Agribank on US$2.5 m roll-out plan
Bulawayo – One of Zimbabwe’s leading banks, Agribank, has unveiled a US$2.5 million information communication and technology (ICT) roll out plan, which will see it attracting a wider clientele and competing with the best.
Addressing the Press at the just-ended Zimbabwe International Trade Fair (ZITF) in the country’s second largest city, Bulawayo, Strategy, Marketing and Business Development Divisional director, Joseph Mverecha, said the indigenous bank is striving to recapture the market share it lost when the United States and its allies slapped the institution with illegal sanctions.
For the past 10 years, Agribank has been finding it difficult to do business with the outside world, as the bank had to process offshore transactions via third parties, a system it described as costly.
“We are moving into introducing a wide range of products for our customers.
“We have invested at least US$2.5 million for the upgrading of ICT, which will see us enhancing our e-cash project.
“We are actually moving with speed so that our customers benefit from these new products that also include mobile banking,” said Mverecha. He said the new products will enable the institution attract more clients given that technology improves efficiency in the way business is done.
“It is a fact that during our embargoes, we were unable to do a number of things for our customers.
“Now that we are free to trade with international partners and attract foreign investment, we would be able to retain lost market share,” he said.
Mverecha said the bank is working on doubling its efforts on supporting local farmers saying it is the bank’s mandate to provide agricultural assistance in the country.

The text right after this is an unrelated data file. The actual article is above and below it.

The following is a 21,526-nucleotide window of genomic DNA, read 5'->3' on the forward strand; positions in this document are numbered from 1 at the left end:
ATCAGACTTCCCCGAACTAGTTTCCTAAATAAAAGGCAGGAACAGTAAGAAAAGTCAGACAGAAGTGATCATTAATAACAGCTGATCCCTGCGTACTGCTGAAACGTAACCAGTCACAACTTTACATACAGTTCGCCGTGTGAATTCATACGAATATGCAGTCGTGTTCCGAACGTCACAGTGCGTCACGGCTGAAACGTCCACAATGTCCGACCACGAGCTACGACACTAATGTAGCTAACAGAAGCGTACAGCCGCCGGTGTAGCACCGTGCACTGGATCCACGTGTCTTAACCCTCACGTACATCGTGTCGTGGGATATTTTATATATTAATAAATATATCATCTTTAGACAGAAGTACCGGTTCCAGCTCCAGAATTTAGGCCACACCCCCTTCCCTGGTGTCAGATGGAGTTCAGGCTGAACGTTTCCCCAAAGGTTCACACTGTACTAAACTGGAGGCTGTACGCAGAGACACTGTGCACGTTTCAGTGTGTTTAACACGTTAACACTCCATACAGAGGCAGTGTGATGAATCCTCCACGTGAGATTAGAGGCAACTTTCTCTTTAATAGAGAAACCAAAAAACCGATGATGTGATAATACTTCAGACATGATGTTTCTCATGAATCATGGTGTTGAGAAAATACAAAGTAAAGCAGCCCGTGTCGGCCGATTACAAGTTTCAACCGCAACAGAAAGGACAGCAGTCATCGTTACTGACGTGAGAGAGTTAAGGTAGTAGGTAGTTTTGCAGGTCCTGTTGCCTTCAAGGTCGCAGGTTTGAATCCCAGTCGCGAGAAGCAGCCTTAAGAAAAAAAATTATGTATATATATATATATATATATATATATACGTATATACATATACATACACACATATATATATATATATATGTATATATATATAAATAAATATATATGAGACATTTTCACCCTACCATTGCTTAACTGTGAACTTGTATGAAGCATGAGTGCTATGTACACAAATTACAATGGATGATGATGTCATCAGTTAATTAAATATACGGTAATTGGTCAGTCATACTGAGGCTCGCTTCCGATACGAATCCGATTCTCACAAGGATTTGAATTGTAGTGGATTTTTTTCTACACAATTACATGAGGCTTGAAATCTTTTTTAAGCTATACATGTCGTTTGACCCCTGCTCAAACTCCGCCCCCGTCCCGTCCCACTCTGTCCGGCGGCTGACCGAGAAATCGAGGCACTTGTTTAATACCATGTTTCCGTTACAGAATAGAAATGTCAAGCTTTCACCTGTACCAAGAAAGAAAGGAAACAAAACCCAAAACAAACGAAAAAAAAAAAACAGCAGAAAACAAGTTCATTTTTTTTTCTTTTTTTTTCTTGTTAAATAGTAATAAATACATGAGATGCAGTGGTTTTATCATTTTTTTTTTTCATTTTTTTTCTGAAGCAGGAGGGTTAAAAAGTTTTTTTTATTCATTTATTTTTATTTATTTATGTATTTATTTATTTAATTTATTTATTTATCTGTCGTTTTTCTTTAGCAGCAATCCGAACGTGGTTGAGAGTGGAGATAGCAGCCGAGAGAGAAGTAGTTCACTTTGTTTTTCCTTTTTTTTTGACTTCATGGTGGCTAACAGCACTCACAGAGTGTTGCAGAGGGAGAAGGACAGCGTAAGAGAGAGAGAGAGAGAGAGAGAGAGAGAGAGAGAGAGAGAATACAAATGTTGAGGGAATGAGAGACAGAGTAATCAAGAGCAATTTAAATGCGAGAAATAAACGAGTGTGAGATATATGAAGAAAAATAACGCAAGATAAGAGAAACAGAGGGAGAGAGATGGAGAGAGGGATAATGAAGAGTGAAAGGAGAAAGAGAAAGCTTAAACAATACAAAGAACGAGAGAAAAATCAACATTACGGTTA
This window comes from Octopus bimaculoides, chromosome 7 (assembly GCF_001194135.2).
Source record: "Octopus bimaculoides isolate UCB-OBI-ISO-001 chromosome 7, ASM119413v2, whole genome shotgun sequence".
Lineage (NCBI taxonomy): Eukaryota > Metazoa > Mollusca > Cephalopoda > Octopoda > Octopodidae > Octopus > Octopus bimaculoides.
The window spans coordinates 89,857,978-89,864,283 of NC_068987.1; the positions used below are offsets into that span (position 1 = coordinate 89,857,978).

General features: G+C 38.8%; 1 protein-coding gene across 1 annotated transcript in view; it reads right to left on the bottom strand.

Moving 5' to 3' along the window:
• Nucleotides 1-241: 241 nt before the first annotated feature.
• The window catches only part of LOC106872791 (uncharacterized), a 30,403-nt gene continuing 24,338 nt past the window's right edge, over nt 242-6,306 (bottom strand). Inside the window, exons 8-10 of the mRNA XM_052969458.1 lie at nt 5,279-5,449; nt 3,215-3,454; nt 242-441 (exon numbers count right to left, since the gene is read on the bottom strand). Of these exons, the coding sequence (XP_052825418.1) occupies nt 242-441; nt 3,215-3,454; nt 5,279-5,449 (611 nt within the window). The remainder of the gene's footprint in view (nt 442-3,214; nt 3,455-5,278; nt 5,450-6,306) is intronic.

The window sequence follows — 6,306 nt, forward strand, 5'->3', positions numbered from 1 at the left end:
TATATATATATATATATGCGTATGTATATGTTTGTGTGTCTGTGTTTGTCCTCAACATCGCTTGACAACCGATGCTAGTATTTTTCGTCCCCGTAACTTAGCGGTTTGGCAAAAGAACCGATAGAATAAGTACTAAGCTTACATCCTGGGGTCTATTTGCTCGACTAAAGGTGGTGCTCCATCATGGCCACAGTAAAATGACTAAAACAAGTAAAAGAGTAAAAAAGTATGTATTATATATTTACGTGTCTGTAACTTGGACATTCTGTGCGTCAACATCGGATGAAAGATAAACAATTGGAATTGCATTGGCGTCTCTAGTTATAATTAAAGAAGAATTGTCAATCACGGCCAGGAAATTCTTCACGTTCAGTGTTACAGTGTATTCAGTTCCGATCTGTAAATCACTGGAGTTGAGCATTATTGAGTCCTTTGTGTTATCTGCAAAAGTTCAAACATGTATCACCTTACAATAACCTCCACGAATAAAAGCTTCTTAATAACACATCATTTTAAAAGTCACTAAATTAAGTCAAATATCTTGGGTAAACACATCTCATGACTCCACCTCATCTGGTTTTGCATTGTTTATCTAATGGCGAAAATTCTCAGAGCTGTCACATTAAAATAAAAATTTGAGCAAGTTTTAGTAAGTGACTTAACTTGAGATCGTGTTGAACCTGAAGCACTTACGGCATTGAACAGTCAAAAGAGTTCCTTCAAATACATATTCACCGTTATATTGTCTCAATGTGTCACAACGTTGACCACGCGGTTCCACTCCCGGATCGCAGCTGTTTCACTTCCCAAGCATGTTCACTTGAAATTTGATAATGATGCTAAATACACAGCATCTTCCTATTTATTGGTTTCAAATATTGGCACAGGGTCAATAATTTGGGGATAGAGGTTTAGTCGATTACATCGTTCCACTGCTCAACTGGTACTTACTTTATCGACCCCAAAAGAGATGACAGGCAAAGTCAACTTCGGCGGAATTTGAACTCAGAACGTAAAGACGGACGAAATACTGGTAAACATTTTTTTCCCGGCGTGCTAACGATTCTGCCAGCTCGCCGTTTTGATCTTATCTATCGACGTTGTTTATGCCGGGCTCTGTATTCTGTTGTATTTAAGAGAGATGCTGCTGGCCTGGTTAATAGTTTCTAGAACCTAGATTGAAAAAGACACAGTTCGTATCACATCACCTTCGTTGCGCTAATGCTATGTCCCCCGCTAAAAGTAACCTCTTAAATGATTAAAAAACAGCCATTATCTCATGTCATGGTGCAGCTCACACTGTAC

“Over and above the revamping of our ICT, we are going to double our efforts in supporting our farmers through financial loans and inputs. In actual fact, from the total loans that we offer about 35 percent is reserved for farming.
“That means our indigenous farmers get a good fraction per capita. We also want to be grateful to the government, which is providing us with maximum support in making the bank a financial institution of choice. We are wholly government-owned,” he said.
However, he said the bank was finding it difficult to extend long-term capital loans to farmers because of the nature of deposits.
He said 87 percent of deposits received by the banking sector are short-term.
“Of the US$4.4 billion worth of deposits in our banking system, about US$3.8b will be short-term money that is banked and withdrawn within the shortest period of time.
“It is just transitional in nature and it is deposited while one is waiting to withdraw it. This situation makes it hard to extend long-term loans,” he said